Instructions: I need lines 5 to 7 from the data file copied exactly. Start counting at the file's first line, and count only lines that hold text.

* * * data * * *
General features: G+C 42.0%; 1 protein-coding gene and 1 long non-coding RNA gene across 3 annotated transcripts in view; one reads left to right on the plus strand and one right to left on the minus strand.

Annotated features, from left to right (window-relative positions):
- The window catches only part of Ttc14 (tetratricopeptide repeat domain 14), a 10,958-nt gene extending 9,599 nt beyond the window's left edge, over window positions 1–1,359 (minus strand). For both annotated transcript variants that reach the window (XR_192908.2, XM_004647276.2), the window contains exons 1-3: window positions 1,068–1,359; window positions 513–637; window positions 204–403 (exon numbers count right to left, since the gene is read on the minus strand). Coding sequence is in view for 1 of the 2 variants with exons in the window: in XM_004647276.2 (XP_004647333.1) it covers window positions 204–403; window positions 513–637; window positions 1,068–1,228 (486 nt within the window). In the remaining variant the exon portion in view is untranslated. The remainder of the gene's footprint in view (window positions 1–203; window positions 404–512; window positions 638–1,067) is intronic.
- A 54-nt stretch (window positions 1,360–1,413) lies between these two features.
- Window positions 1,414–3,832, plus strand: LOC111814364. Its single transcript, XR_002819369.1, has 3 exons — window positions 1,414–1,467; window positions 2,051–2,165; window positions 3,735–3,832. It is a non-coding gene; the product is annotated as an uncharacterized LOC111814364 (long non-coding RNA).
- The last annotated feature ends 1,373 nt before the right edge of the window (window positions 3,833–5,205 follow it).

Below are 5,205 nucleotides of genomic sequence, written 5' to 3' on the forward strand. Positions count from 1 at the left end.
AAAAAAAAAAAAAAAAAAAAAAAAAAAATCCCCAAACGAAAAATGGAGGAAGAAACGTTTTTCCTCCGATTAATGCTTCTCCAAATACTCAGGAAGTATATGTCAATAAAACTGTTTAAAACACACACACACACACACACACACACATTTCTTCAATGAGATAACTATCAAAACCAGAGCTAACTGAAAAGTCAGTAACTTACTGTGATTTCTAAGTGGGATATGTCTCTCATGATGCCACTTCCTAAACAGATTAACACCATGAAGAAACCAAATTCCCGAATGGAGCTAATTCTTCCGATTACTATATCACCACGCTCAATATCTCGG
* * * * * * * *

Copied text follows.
- Window positions 1,414–3,832, plus strand: LOC111814364. Its single transcript, XR_002819369.1, has 3 exons — window positions 1,414–1,467; window positions 2,051–2,165; window positions 3,735–3,832. It is a non-coding gene; the product is annotated as an uncharacterized LOC111814364 (long non-coding RNA).
- The last annotated feature ends 1,373 nt before the right edge of the window (window positions 3,833–5,205 follow it).

Below are 5,205 nucleotides of genomic sequence, written 5' to 3' on the forward strand. Positions count from 1 at the left end.